Wednesday, February 4, 2009

A-Rod Arrives

It was a normal Monday morning at the Cubs Academy in Boca Chica. Nothing unusual. I was photographing two batboys washing uniforms, when I saw a motorcycle pull into the parking lot. It was Freddy Bernard, a Dominican baseball photographer who everyone calls “Fotoman.” I had been working on a story on him as well as on the Cubs Academy. I had expected to meet him before lunchtime, but his motorcycle kept breaking down en route from Santo Domingo. “Let’s go,” he said. “We have to hurry.”

I helped push his motorcycle and then hopped on as we sped down a long dirt road filled with potholes. It would have been much worse in a car. About two miles away we arrived at another group of big league academies, in this case the Colorado Rockies and Cleveland Indians. Next to them a giant complex for poor children was being built under the sponsorship of Mariano Rivera. I found it kind of odd considering that Rivera grew up in Panama, not the Dominican Republic. Anyhow, we jogged toward one of Colorado’s fields, and saw a big crowd huddled around David Ortiz and Albert Pujols. Many of the Dominican prospects posed with the two big league stars. They had arrived to begin practice with the Dominican team that would play in the World Baseball Classic. After the initial commotion, practice began in right field. The players did light agility and strength drills for an hour or so. The sun was out and the players seemed relaxed. Ortiz ran up to me as I was taking his picture and said, “What’s up, Gringo!”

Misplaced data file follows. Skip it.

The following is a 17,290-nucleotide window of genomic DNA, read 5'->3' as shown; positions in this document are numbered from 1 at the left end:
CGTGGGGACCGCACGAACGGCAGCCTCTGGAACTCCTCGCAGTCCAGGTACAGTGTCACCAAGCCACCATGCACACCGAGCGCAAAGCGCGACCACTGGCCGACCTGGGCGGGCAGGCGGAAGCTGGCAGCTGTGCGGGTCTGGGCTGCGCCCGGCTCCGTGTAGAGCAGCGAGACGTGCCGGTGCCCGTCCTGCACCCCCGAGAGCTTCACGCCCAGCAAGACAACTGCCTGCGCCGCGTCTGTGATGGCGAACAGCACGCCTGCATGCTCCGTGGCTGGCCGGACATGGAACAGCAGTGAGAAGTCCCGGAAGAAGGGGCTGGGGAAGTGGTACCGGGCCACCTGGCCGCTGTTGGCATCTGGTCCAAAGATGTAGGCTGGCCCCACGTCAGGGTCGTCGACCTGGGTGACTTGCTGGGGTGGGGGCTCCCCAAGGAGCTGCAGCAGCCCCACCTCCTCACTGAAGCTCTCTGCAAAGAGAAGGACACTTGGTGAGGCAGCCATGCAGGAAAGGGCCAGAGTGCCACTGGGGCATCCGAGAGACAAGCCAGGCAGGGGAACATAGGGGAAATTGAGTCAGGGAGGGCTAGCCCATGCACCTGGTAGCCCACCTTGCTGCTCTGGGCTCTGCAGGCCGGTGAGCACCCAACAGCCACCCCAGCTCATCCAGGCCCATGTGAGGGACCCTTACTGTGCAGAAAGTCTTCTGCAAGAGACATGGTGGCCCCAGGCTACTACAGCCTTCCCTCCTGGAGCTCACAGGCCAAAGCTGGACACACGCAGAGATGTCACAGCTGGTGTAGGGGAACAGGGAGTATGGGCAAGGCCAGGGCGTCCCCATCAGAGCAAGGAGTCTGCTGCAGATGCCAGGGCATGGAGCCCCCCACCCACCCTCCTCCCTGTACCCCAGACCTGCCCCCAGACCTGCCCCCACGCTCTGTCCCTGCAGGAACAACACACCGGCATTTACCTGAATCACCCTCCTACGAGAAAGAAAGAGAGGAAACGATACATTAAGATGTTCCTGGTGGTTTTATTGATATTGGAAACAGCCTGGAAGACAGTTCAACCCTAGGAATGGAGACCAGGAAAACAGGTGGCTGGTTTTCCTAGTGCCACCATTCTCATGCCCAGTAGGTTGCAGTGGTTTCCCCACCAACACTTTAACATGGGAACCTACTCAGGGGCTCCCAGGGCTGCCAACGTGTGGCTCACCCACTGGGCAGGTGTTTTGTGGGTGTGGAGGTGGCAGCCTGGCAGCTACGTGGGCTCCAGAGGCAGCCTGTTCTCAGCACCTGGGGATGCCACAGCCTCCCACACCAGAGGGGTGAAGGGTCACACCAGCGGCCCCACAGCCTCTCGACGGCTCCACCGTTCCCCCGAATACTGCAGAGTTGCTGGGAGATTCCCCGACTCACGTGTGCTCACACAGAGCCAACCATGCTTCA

The next day I woke up tired from a week of hustling between San Pedro de MacorĂ­s and Boca Chica. I told myself I’d just take a few photos in San Pedro and relax the rest of the day. I did just that, only I happened to see a man reading a newspaper at a convenience shop. I asked him if I could see it for a second, and I skimmed through the sports section, which was most of the newspaper. The front page said that Alex Rodriguez, known as “A-Rod,” was arriving today. I have to go to Colorado’s academy, I thought, as I hustled to the bus terminal.

An hour later I was at the academy. So was A-Rod. The team was in the same spot, performing easy warm-up and agility drills. There were just a handful of photographers the day before. Now there were at least two dozen journalists pacing around the fences, trying to get a good angle for a photo or video. Apparently a lot of fans had seen the same headline as me and knew how to get here. They filled the bleachers behind home plate during batting practice and followed A-Rod wherever he went like a flock of sheep. He seemed to ignore the fans yelling his name. Though he did turn and smile when a fan told him he needed some money. Unlike the other players, A-Rod had a special group of bodyguards with walky-talkies. Yesterday it felt like a bunch of ball players. Today it felt like celebrity news. In fact, a news conference was held after practice underneath a tent. Most of the questions were addressed to A-Rod or Pujols. The entire press conference was in Spanish. A-Rod explained that it was his mother’s dream for him to play for the Dominican Republic. He said he had been blessed with the option of playing for both the United States and the D.R. (In the 2006 World Baseball Classic, A-Rod played for a United States team that didn’t make it past the second round. A-Rod has dual citizenship because he was born in the U.S. and his parents are Dominican.) The players left in large SUVs with tinted windows. Although I got some good shots, I felt more relaxed at the Cubs Academy, where the players were watching a movie and attending English class in flip-flops and shorts.

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